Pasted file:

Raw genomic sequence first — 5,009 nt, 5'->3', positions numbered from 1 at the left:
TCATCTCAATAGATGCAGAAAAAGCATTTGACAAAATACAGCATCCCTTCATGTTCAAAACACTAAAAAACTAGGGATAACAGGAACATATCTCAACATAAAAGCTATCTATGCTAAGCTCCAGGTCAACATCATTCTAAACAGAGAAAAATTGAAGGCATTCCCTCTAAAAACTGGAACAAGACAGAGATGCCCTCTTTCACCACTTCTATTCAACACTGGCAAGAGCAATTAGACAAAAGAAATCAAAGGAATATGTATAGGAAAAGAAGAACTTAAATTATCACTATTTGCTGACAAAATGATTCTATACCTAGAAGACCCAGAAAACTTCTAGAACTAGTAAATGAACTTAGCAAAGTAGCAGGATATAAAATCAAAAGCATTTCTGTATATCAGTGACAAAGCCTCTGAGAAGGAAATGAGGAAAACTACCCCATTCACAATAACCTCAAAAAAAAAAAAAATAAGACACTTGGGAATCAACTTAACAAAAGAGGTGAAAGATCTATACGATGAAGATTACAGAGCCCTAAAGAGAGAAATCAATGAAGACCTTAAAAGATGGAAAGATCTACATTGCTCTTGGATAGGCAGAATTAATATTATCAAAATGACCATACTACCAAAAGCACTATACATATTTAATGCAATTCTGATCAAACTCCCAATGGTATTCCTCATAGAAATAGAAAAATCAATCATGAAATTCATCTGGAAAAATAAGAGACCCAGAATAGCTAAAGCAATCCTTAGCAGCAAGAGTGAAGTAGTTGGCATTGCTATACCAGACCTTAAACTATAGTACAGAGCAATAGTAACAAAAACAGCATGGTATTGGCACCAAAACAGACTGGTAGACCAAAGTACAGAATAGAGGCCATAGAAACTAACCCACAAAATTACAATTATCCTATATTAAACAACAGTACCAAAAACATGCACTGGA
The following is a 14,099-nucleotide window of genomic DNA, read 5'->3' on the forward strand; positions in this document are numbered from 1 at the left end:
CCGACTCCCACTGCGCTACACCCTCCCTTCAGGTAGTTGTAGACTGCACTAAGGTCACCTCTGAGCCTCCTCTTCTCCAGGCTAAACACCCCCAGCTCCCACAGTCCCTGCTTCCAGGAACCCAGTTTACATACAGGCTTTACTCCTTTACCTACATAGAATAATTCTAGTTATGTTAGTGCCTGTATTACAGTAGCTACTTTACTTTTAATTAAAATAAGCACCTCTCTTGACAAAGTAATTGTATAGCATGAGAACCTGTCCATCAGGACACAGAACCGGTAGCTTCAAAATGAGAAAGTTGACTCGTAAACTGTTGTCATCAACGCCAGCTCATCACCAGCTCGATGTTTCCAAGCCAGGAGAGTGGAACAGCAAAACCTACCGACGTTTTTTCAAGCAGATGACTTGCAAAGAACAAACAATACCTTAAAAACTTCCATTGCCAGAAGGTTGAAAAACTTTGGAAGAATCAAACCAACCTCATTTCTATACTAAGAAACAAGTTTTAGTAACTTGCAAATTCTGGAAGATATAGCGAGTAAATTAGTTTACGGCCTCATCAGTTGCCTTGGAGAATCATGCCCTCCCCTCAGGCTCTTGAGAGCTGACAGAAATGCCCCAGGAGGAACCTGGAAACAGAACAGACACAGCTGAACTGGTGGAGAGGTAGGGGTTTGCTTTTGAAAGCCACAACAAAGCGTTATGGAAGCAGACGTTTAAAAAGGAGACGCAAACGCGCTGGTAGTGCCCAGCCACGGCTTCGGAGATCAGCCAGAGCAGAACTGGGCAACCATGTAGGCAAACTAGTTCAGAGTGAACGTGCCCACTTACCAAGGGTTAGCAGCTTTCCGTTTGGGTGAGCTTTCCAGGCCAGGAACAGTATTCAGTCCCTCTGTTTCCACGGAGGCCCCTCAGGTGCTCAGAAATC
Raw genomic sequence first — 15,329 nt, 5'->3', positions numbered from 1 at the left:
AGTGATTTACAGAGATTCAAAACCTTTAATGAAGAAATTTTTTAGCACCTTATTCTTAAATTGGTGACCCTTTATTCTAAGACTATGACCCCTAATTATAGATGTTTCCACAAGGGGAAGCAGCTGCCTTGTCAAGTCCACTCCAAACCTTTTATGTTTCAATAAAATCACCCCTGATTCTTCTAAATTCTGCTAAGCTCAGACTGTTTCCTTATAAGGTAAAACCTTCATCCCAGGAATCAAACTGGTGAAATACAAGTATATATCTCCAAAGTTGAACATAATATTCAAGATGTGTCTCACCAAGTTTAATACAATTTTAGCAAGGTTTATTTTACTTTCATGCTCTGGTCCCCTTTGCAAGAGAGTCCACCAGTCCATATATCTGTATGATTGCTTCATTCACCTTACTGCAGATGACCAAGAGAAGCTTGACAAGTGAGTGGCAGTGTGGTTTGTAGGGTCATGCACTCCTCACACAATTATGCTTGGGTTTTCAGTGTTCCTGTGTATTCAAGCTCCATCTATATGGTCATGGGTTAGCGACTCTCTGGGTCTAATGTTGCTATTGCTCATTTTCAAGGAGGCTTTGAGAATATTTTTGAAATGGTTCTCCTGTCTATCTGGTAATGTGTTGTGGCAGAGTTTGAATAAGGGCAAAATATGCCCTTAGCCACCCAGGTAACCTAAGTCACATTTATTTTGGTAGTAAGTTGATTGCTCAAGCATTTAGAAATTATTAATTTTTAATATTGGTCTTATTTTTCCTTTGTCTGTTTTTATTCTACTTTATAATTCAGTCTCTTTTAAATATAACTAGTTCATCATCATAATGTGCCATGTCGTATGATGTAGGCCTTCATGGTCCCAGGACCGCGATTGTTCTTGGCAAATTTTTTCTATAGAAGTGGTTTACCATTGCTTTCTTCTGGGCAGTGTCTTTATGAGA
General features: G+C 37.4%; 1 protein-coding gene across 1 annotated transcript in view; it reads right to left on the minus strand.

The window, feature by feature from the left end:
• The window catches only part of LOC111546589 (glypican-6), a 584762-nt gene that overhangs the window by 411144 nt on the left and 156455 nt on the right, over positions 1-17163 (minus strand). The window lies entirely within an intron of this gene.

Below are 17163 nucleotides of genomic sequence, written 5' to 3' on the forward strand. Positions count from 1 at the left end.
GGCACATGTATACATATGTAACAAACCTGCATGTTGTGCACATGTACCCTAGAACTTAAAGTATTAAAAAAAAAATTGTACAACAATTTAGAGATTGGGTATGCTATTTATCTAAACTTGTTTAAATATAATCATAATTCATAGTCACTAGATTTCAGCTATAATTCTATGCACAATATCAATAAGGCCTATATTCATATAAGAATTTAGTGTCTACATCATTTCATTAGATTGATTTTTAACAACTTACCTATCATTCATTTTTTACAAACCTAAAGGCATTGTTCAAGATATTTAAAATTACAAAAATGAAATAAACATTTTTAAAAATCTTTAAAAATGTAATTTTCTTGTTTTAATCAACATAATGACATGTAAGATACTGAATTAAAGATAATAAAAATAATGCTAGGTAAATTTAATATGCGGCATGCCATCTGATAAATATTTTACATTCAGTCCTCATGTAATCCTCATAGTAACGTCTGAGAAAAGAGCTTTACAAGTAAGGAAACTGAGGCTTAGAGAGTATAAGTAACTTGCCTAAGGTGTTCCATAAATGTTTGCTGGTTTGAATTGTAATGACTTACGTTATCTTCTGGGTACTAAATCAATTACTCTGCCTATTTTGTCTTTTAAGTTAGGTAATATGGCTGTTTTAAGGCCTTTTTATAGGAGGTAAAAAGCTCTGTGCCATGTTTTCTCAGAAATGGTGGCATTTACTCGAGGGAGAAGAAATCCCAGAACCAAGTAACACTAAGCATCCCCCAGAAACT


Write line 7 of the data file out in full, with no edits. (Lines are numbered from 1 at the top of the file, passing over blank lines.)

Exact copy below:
General features: G+C 37.4%; 1 protein-coding gene across 1 annotated transcript in view; it reads right to left on the minus strand.